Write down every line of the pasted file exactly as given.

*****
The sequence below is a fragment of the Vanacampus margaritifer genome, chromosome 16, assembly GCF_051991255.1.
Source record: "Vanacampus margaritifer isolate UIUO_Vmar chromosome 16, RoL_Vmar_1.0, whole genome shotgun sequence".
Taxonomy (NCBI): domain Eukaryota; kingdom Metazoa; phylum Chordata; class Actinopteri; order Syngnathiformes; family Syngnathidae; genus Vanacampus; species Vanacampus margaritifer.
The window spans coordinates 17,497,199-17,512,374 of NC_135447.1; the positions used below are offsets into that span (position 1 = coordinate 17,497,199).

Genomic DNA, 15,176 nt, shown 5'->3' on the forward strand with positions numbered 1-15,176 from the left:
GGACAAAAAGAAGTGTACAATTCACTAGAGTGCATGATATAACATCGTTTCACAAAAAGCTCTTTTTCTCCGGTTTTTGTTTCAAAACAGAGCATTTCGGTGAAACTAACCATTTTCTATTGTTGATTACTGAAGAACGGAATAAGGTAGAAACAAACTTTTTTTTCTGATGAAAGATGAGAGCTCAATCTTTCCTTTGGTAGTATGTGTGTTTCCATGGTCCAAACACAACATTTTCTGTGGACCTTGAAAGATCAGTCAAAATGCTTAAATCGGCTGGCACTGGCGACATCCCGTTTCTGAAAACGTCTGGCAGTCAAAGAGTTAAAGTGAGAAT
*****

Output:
The sequence below is a fragment of the Vanacampus margaritifer genome, chromosome 16, assembly GCF_051991255.1.
Source record: "Vanacampus margaritifer isolate UIUO_Vmar chromosome 16, RoL_Vmar_1.0, whole genome shotgun sequence".
Taxonomy (NCBI): domain Eukaryota; kingdom Metazoa; phylum Chordata; class Actinopteri; order Syngnathiformes; family Syngnathidae; genus Vanacampus; species Vanacampus margaritifer.
The window spans coordinates 17,497,199-17,512,374 of NC_135447.1; the positions used below are offsets into that span (position 1 = coordinate 17,497,199).

Genomic DNA, 15,176 nt, shown 5'->3' on the forward strand with positions numbered 1-15,176 from the left:
GGACAAAAAGAAGTGTACAATTCACTAGAGTGCATGATATAACATCGTTTCACAAAAAGCTCTTTTTCTCCGGTTTTTGTTTCAAAACAGAGCATTTCGGTGAAACTAACCATTTTCTATTGTTGATTACTGAAGAACGGAATAAGGTAGAAACAAACTTTTTTTTCTGATGAAAGATGAGAGCTCAATCTTTCCTTTGGTAGTATGTGTGTTTCCATGGTCCAAACACAACATTTTCTGTGGACCTTGAAAGATCAGTCAAAATGCTTAAATCGGCTGGCACTGGCGACATCCCGTTTCTGAAAACGTCTGGCAGTCAAAGAGTTAAAGTGAGAAT